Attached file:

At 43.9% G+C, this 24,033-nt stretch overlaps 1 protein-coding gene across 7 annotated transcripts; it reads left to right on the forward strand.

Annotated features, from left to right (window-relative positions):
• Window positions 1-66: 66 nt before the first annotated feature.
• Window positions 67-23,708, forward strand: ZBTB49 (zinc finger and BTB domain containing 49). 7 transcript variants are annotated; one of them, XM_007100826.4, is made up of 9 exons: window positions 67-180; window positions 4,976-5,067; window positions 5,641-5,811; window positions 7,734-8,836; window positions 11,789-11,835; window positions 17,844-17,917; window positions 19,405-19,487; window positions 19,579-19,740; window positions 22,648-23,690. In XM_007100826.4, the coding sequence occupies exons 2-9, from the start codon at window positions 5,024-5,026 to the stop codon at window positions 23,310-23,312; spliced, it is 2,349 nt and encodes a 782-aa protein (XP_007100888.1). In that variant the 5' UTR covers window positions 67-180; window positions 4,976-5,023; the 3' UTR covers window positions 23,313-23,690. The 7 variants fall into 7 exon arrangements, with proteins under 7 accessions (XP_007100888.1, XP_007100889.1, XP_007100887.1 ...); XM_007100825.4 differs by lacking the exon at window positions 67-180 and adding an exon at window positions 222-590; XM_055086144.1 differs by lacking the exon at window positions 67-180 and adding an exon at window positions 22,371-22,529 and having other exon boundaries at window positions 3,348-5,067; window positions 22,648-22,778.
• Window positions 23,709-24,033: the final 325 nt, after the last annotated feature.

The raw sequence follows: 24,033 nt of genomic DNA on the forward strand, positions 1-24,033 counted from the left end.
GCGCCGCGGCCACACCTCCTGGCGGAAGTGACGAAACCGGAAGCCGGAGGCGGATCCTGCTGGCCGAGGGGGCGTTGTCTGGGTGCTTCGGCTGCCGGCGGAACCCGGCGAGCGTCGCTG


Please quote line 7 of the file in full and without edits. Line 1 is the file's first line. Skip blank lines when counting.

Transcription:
GCGCCGCGGCCACACCTCCTGGCGGAAGTGACGAAACCGGAAGCCGGAGGCGGATCCTGCTGGCCGAGGGGGCGTTGTCTGGGTGCTTCGGCTGCCGGCGGAACCCGGCGAGCGTCGCTG